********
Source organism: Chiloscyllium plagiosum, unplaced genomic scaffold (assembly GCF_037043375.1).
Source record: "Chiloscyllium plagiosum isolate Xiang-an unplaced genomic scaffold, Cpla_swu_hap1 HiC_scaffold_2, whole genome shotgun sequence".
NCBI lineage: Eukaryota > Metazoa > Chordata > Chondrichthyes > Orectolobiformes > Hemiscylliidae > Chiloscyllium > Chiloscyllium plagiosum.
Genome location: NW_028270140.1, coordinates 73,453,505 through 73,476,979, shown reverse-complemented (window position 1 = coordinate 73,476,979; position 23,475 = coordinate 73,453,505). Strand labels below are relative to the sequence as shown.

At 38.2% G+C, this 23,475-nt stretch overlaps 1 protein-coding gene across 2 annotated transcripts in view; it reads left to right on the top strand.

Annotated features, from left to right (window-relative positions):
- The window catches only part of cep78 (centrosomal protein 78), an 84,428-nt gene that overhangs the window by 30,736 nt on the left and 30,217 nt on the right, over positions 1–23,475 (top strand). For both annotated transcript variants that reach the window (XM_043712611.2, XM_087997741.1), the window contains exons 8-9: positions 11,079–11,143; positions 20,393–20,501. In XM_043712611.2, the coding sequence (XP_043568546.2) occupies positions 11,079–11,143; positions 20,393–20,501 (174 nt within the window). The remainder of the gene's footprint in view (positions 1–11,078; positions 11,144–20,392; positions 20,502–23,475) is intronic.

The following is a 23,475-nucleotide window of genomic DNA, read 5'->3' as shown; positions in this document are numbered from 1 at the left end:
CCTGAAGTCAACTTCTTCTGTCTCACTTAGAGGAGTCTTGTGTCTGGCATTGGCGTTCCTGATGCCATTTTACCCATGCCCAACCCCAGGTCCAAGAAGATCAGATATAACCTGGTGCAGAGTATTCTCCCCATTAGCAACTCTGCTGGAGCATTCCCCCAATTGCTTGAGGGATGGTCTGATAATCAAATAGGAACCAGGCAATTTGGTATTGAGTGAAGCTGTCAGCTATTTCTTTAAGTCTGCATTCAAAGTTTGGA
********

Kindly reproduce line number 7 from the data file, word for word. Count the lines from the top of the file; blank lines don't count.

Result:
- The window catches only part of cep78 (centrosomal protein 78), an 84,428-nt gene that overhangs the window by 30,736 nt on the left and 30,217 nt on the right, over positions 1–23,475 (top strand). For both annotated transcript variants that reach the window (XM_043712611.2, XM_087997741.1), the window contains exons 8-9: positions 11,079–11,143; positions 20,393–20,501. In XM_043712611.2, the coding sequence (XP_043568546.2) occupies positions 11,079–11,143; positions 20,393–20,501 (174 nt within the window). The remainder of the gene's footprint in view (positions 1–11,078; positions 11,144–20,392; positions 20,502–23,475) is intronic.